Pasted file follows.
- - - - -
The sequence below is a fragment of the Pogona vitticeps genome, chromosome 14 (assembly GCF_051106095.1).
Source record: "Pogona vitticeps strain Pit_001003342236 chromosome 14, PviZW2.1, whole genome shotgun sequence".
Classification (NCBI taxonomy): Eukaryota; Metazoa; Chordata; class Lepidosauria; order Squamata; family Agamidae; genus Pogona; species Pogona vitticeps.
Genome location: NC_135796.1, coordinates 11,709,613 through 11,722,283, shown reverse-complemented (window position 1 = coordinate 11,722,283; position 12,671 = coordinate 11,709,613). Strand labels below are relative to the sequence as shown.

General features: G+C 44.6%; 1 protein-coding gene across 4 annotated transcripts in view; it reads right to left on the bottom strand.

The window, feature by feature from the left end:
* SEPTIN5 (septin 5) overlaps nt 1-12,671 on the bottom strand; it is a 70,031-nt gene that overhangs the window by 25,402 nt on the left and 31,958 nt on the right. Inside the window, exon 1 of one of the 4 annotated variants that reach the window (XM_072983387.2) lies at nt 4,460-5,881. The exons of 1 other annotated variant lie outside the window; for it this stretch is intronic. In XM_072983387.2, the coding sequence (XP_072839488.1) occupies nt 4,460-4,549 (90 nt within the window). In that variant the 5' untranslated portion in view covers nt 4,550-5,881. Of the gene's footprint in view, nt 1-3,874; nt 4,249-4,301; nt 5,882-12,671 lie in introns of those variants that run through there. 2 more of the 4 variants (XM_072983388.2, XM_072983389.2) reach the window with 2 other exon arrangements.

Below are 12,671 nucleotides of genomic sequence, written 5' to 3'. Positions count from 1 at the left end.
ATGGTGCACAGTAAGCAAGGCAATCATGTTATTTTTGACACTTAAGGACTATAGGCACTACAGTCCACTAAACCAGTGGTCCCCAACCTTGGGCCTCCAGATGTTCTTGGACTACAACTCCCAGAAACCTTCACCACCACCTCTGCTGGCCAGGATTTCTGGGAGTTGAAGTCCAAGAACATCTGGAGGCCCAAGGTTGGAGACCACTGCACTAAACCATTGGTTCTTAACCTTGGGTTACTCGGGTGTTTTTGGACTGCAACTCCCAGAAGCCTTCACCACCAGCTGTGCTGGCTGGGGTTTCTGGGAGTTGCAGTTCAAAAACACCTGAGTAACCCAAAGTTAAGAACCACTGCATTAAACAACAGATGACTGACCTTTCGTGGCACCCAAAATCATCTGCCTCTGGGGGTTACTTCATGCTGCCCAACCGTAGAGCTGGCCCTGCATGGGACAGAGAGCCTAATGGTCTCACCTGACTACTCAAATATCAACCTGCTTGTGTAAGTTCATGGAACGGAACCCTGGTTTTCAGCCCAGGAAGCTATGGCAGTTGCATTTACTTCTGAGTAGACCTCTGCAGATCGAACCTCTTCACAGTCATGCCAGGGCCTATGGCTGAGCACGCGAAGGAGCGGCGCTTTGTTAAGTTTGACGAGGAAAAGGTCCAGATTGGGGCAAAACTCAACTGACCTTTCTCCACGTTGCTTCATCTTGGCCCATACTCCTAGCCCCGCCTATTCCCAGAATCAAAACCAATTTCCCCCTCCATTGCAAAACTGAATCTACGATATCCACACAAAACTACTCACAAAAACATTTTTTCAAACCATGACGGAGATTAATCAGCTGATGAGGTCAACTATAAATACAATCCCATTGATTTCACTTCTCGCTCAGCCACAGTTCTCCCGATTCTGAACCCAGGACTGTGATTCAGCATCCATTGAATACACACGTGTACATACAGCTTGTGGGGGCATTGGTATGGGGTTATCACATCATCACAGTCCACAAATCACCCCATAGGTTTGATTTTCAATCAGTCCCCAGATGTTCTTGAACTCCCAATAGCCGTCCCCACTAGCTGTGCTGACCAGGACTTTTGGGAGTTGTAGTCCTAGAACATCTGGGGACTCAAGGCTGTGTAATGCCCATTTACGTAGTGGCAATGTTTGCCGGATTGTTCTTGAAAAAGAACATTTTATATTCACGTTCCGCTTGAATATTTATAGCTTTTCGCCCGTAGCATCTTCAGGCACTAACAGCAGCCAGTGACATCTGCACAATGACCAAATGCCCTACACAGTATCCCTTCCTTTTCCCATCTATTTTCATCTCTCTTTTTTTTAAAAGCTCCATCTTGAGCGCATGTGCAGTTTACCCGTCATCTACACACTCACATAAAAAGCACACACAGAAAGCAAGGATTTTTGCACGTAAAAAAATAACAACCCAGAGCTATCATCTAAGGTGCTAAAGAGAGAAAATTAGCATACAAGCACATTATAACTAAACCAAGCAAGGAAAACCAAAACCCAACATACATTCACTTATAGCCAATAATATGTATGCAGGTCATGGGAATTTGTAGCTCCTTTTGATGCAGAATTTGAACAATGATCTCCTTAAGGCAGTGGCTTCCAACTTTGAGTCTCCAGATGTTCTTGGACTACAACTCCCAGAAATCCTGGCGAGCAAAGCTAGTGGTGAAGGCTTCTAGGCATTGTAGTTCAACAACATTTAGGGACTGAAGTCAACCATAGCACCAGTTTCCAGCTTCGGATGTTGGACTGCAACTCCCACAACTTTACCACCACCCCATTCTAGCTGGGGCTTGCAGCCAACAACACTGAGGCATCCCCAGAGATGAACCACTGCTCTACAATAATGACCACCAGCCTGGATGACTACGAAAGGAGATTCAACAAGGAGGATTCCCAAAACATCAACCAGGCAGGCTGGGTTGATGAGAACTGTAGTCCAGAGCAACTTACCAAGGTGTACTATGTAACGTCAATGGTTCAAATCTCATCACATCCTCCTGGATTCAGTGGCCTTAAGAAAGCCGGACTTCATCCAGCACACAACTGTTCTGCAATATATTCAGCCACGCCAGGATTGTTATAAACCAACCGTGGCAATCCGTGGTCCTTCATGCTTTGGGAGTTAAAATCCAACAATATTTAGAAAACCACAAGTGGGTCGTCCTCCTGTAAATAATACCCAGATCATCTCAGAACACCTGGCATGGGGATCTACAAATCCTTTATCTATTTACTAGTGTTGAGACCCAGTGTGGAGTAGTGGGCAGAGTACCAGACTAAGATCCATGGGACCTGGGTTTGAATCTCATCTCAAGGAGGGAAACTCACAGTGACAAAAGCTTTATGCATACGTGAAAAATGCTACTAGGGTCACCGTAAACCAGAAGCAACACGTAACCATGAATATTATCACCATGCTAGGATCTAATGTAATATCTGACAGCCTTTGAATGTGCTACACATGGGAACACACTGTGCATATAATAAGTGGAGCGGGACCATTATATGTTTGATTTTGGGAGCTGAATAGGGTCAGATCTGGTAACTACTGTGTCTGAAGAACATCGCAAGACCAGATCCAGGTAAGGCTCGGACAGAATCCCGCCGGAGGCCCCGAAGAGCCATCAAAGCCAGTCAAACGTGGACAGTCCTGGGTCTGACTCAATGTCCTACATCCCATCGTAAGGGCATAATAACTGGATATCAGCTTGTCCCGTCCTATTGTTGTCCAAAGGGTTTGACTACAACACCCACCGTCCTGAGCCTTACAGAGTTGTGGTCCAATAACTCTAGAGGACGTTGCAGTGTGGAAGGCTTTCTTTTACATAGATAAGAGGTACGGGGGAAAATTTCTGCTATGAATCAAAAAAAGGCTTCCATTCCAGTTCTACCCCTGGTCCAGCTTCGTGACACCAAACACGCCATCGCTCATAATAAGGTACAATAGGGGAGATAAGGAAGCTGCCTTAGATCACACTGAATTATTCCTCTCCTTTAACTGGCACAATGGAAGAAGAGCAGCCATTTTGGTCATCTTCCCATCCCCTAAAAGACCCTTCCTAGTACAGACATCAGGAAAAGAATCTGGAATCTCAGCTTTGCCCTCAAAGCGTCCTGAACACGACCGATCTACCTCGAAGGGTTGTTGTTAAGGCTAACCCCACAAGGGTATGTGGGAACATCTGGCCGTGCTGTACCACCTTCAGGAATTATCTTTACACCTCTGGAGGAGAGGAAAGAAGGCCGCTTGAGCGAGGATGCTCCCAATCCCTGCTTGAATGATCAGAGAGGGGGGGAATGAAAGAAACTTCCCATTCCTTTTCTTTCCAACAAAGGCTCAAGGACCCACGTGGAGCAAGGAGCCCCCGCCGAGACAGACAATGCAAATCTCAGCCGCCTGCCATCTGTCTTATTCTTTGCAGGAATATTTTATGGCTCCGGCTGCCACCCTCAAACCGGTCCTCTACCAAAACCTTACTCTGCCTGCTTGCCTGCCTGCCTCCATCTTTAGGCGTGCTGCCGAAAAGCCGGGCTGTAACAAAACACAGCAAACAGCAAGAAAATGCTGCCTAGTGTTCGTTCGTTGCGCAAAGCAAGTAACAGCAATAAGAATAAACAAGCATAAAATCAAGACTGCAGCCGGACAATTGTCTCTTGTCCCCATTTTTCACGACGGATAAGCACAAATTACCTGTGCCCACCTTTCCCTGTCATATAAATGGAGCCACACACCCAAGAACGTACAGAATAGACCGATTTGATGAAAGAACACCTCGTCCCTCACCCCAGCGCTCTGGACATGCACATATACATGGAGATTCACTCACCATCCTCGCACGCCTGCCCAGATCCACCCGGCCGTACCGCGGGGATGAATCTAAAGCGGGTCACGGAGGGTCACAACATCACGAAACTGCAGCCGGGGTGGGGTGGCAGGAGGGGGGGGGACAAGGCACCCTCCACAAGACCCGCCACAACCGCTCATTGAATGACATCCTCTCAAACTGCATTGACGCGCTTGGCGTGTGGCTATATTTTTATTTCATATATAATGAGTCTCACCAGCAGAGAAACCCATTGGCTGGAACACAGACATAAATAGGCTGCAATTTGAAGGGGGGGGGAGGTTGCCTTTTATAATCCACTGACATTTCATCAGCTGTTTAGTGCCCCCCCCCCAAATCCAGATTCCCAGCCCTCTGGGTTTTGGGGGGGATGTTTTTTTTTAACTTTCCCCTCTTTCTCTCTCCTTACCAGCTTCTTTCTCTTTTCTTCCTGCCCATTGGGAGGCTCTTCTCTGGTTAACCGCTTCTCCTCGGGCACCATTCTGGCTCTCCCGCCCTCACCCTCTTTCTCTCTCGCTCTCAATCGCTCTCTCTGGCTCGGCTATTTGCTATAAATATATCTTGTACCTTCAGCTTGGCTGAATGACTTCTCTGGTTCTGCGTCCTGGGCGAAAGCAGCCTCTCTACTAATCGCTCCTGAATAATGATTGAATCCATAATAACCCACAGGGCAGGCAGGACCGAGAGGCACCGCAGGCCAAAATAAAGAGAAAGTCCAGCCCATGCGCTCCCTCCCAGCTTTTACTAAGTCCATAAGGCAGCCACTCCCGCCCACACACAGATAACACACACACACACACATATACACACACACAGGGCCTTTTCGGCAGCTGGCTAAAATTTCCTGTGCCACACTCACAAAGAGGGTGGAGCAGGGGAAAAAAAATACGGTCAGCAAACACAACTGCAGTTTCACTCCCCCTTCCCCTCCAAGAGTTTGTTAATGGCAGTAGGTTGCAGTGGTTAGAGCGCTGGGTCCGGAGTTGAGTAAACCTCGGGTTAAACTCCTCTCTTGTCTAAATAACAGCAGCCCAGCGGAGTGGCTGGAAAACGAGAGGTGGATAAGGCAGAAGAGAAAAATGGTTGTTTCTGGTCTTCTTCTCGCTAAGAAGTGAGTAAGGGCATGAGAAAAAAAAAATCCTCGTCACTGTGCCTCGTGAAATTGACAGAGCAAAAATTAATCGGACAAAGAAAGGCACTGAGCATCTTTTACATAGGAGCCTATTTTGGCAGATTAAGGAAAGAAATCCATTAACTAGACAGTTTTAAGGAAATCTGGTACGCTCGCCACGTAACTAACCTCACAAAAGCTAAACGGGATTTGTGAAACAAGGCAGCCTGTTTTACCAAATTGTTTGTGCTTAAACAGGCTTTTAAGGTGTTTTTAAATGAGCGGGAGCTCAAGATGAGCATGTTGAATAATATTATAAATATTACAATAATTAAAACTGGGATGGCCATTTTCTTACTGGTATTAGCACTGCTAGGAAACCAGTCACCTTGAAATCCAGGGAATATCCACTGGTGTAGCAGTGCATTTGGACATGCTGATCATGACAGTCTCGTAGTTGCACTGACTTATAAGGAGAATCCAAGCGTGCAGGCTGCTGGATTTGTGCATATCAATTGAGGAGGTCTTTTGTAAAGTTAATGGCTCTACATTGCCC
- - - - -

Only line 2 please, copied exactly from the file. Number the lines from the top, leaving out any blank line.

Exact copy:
Source record: "Pogona vitticeps strain Pit_001003342236 chromosome 14, PviZW2.1, whole genome shotgun sequence".